Mitophagy in the basolateral amygdala mediates increased anxiety induced by aversive social experience

Kaizheng Duan, Qinhua Gu, Ronald S. Petralia, Ya Xian Wang, Debabrata Panja, Xing Liu, Michael L. Lehmann, Huiwen Zhu, Jun Zhu, Zheng Li

Research output: Contribution to journalArticlepeer-review

36 Scopus citations

Abstract

Psychosocial stress is a common risk factor for anxiety disorders. The cellular mechanism for the anxiogenic effect of psychosocial stress is largely unclear. Here, we show that chronic social defeat (CSD) stress in mice causes mitochondrial impairment, which triggers the PINK1-Parkin mitophagy pathway selectively in the amygdala. This mitophagy elevation causes excessive mitochondrial elimination and consequent mitochondrial deficiency. Mitochondrial deficiency in the basolateral amygdalae (BLA) causes weakening of synaptic transmission in the BLA-BNST (bed nucleus of the stria terminalis) anxiolytic pathway and increased anxiety. The CSD-induced increase in anxiety-like behaviors is abolished in Pink1−/− and Park2−/− mice and alleviated by optogenetic activation of the BLA-BNST synapse. This study identifies an unsuspected role of mitophagy in psychogenetic-stress-induced anxiety elevation and reveals that mitochondrial deficiency is sufficient to increase anxiety and underlies the psychosocial-stress-induced anxiety increase. Mitochondria and mitophagy, therefore, can be potentially targeted to ameliorate anxiety.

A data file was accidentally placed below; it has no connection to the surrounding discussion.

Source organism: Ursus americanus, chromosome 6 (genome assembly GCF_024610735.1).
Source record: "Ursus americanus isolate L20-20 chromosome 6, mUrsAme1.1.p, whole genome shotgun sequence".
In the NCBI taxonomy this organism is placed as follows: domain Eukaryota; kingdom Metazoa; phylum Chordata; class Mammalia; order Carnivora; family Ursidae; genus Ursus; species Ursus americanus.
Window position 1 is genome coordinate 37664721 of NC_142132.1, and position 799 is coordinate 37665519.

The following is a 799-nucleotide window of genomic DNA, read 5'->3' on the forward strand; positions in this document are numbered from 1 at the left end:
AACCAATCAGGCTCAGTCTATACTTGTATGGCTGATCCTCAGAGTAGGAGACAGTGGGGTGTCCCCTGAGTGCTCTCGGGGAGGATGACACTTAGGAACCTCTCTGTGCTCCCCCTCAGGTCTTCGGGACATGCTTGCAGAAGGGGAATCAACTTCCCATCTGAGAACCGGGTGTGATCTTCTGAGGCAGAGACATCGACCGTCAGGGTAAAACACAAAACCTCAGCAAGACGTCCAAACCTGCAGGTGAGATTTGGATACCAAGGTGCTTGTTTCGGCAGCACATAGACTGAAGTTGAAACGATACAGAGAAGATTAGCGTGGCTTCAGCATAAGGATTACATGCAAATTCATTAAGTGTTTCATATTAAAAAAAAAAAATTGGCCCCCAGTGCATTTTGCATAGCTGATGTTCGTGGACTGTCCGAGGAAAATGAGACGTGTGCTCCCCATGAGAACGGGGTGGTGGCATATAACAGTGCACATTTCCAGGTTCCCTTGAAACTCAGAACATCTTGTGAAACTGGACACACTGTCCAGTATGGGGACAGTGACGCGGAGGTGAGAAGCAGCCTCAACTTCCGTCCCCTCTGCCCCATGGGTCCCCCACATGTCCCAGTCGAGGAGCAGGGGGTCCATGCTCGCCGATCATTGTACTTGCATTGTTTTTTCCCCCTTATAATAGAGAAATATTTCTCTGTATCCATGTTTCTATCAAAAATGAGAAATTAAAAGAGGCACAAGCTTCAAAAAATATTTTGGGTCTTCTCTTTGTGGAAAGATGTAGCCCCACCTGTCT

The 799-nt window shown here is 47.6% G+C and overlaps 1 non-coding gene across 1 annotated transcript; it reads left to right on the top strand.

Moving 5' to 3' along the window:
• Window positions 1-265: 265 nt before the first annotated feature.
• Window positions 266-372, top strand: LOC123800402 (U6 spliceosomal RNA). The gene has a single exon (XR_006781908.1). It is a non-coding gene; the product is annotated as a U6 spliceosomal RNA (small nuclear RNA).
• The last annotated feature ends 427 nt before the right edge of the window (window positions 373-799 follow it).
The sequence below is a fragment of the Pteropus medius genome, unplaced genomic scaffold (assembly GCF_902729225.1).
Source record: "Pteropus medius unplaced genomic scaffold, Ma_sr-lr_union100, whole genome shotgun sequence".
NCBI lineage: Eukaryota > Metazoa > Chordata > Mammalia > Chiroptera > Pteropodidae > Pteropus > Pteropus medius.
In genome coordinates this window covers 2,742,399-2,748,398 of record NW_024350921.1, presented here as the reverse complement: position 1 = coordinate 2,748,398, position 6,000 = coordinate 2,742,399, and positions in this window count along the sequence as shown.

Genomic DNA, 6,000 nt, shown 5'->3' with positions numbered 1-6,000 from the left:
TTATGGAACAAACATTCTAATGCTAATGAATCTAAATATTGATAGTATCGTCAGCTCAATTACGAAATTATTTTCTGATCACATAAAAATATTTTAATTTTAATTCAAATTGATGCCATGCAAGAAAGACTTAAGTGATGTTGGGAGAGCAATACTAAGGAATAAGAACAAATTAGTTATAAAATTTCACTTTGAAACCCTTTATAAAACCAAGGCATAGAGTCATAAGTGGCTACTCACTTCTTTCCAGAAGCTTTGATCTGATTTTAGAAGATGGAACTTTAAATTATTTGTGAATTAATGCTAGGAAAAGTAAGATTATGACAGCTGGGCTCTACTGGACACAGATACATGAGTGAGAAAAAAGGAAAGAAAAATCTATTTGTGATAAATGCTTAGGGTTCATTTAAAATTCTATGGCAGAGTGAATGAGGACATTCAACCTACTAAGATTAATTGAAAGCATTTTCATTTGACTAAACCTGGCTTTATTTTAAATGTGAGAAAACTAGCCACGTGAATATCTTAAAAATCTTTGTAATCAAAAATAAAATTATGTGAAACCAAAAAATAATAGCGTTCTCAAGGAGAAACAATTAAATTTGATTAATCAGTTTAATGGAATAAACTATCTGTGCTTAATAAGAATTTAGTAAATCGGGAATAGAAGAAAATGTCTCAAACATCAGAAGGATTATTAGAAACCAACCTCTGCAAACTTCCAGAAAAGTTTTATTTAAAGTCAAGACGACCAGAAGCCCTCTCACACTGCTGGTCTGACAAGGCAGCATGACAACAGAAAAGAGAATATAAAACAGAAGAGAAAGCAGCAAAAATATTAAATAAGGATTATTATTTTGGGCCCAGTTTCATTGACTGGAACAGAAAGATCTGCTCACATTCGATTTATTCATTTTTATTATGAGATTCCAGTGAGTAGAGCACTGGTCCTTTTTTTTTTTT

Original languageEnglish
Pages (from-to)3793-3809.e8
JournalNeuron
Volume109
Issue number23
DOIs
StatePublished - 1 Dec 2021
Externally publishedYes

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